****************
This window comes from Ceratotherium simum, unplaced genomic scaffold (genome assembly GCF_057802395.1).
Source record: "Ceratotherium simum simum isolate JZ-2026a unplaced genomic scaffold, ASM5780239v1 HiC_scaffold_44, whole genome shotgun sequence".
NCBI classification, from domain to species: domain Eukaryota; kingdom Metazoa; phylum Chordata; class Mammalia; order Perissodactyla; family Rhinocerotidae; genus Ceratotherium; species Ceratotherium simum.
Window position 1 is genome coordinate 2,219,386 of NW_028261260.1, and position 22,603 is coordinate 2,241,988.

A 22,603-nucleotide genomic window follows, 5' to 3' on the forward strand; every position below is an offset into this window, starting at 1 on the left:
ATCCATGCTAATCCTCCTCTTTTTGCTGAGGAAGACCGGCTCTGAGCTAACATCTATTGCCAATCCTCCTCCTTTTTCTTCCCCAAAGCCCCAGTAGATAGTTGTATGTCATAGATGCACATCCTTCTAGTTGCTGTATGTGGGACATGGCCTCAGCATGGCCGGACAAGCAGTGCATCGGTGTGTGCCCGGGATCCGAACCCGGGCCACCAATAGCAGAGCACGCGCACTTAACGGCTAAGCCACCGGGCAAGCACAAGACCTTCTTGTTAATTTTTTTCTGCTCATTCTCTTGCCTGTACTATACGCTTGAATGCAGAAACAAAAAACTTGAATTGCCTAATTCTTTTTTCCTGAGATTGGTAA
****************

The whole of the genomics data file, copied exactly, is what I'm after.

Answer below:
This window comes from Ceratotherium simum, unplaced genomic scaffold (genome assembly GCF_057802395.1).
Source record: "Ceratotherium simum simum isolate JZ-2026a unplaced genomic scaffold, ASM5780239v1 HiC_scaffold_44, whole genome shotgun sequence".
NCBI classification, from domain to species: domain Eukaryota; kingdom Metazoa; phylum Chordata; class Mammalia; order Perissodactyla; family Rhinocerotidae; genus Ceratotherium; species Ceratotherium simum.
Window position 1 is genome coordinate 2,219,386 of NW_028261260.1, and position 22,603 is coordinate 2,241,988.

A 22,603-nucleotide genomic window follows, 5' to 3' on the forward strand; every position below is an offset into this window, starting at 1 on the left:
ATCCATGCTAATCCTCCTCTTTTTGCTGAGGAAGACCGGCTCTGAGCTAACATCTATTGCCAATCCTCCTCCTTTTTCTTCCCCAAAGCCCCAGTAGATAGTTGTATGTCATAGATGCACATCCTTCTAGTTGCTGTATGTGGGACATGGCCTCAGCATGGCCGGACAAGCAGTGCATCGGTGTGTGCCCGGGATCCGAACCCGGGCCACCAATAGCAGAGCACGCGCACTTAACGGCTAAGCCACCGGGCAAGCACAAGACCTTCTTGTTAATTTTTTTCTGCTCATTCTCTTGCCTGTACTATACGCTTGAATGCAGAAACAAAAAACTTGAATTGCCTAATTCTTTTTTCCTGAGATTGGTAA